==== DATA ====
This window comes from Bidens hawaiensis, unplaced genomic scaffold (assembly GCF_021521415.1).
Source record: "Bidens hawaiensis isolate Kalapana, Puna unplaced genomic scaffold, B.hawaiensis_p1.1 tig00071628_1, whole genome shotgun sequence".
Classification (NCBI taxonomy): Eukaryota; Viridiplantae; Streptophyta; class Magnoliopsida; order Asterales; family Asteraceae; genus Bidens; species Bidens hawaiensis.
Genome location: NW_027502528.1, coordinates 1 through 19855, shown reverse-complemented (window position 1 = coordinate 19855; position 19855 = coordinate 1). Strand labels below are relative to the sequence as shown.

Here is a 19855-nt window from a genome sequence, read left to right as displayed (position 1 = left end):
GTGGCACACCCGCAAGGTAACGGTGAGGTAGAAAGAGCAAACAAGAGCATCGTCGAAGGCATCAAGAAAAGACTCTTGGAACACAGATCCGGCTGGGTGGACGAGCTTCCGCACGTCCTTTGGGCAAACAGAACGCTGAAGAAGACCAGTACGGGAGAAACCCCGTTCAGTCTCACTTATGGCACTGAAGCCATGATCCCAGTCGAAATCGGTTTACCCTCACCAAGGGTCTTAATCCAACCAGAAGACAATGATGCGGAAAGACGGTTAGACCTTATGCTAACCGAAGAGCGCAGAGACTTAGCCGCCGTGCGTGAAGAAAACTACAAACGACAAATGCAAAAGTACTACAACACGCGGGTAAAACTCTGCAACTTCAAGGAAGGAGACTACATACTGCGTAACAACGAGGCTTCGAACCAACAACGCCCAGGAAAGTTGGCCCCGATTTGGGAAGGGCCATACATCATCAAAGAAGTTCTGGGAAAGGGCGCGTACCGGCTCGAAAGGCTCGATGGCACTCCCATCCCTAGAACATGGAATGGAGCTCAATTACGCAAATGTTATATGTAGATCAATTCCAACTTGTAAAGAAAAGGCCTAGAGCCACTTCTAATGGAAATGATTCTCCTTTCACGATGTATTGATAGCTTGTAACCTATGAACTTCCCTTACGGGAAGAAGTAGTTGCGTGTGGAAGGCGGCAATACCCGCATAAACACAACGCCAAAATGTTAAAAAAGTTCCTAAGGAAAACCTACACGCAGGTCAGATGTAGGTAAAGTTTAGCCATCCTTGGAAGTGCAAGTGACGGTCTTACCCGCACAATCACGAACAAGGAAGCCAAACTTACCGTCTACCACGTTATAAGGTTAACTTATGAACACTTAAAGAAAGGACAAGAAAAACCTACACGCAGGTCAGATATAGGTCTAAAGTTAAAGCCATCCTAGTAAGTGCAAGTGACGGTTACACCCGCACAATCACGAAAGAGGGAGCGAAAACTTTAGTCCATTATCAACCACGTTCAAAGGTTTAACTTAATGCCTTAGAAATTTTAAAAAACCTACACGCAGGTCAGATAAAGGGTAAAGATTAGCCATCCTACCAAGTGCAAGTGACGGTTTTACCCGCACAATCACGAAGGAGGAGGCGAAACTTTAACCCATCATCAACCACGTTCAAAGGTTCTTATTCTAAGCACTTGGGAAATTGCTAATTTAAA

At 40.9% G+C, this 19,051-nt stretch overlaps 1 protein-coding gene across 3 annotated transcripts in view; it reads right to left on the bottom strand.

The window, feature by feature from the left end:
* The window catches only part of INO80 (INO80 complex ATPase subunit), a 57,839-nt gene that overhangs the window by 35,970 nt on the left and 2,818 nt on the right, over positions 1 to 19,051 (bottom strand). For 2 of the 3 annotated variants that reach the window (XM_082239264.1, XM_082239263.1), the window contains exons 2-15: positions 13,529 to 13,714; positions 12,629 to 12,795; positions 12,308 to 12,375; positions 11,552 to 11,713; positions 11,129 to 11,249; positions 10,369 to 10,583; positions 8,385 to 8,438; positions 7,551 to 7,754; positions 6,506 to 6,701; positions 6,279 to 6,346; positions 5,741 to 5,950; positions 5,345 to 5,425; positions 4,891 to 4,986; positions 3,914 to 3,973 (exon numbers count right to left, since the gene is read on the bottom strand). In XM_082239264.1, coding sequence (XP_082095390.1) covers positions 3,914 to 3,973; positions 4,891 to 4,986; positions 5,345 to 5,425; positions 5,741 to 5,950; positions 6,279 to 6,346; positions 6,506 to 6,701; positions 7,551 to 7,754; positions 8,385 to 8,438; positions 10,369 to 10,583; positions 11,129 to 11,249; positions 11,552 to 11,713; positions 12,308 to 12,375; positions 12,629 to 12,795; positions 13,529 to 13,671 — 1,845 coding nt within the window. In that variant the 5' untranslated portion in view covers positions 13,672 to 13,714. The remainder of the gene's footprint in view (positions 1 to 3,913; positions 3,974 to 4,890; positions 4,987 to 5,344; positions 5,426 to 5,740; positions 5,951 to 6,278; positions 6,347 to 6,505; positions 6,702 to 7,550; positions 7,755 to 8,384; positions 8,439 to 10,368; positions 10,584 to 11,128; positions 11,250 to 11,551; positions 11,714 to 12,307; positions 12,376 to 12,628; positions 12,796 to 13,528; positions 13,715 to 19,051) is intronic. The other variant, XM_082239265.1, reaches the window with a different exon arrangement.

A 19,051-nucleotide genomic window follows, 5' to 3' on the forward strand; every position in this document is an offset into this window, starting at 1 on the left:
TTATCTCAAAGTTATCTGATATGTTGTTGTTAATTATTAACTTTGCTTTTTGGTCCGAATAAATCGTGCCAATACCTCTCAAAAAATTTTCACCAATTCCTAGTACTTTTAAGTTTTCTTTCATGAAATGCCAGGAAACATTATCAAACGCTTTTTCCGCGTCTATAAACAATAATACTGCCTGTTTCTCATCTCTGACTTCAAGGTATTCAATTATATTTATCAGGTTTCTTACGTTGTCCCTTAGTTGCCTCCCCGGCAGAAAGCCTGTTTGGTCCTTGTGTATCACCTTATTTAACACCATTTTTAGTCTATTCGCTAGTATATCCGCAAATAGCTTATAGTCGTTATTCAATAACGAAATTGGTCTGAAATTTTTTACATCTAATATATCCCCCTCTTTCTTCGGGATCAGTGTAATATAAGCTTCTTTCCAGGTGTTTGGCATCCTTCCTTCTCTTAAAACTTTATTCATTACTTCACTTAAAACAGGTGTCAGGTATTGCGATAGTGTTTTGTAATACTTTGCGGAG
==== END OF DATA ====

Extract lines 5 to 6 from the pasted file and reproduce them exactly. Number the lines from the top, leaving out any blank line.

Here is a 19855-nt window from a genome sequence, read left to right as displayed (position 1 = left end):
GTGGCACACCCGCAAGGTAACGGTGAGGTAGAAAGAGCAAACAAGAGCATCGTCGAAGGCATCAAGAAAAGACTCTTGGAACACAGATCCGGCTGGGTGGACGAGCTTCCGCACGTCCTTTGGGCAAACAGAACGCTGAAGAAGACCAGTACGGGAGAAACCCCGTTCAGTCTCACTTATGGCACTGAAGCCATGATCCCAGTCGAAATCGGTTTACCCTCACCAAGGGTCTTAATCCAACCAGAAGACAATGATGCGGAAAGACGGTTAGACCTTATGCTAACCGAAGAGCGCAGAGACTTAGCCGCCGTGCGTGAAGAAAACTACAAACGACAAATGCAAAAGTACTACAACACGCGGGTAAAACTCTGCAACTTCAAGGAAGGAGACTACATACTGCGTAACAACGAGGCTTCGAACCAACAACGCCCAGGAAAGTTGGCCCCGATTTGGGAAGGGCCATACATCATCAAAGAAGTTCTGGGAAAGGGCGCGTACCGGCTCGAAAGGCTCGATGGCACTCCCATCCCTAGAACATGGAATGGAGCTCAATTACGCAAATGTTATATGTAGATCAATTCCAACTTGTAAAGAAAAGGCCTAGAGCCACTTCTAATGGAAATGATTCTCCTTTCACGATGTATTGATAGCTTGTAACCTATGAACTTCCCTTACGGGAAGAAGTAGTTGCGTGTGGAAGGCGGCAATACCCGCATAAACACAACGCCAAAATGTTAAAAAAGTTCCTAAGGAAAACCTACACGCAGGTCAGATGTAGGTAAAGTTTAGCCATCCTTGGAAGTGCAAGTGACGGTCTTACCCGCACAATCACGAACAAGGAAGCCAAACTTACCGTCTACCACGTTATAAGGTTAACTTATGAACACTTAAAGAAAGGACAAGAAAAACCTACACGCAGGTCAGATATAGGTCTAAAGTTAAAGCCATCCTAGTAAGTGCAAGTGACGGTTACACCCGCACAATCACGAAAGAGGGAGCGAAAACTTTAGTCCATTATCAACCACGTTCAAAGGTTTAACTTAATGCCTTAGAAATTTTAAAAAACCTACACGCAGGTCAGATAAAGGGTAAAGATTAGCCATCCTACCAAGTGCAAGTGACGGTTTTACCCGCACAATCACGAAGGAGGAGGCGAAACTTTAACCCATCATCAACCACGTTCAAAGGTTCTTATTCTAAGCACTTGGGAAATTGCTAATTTAAA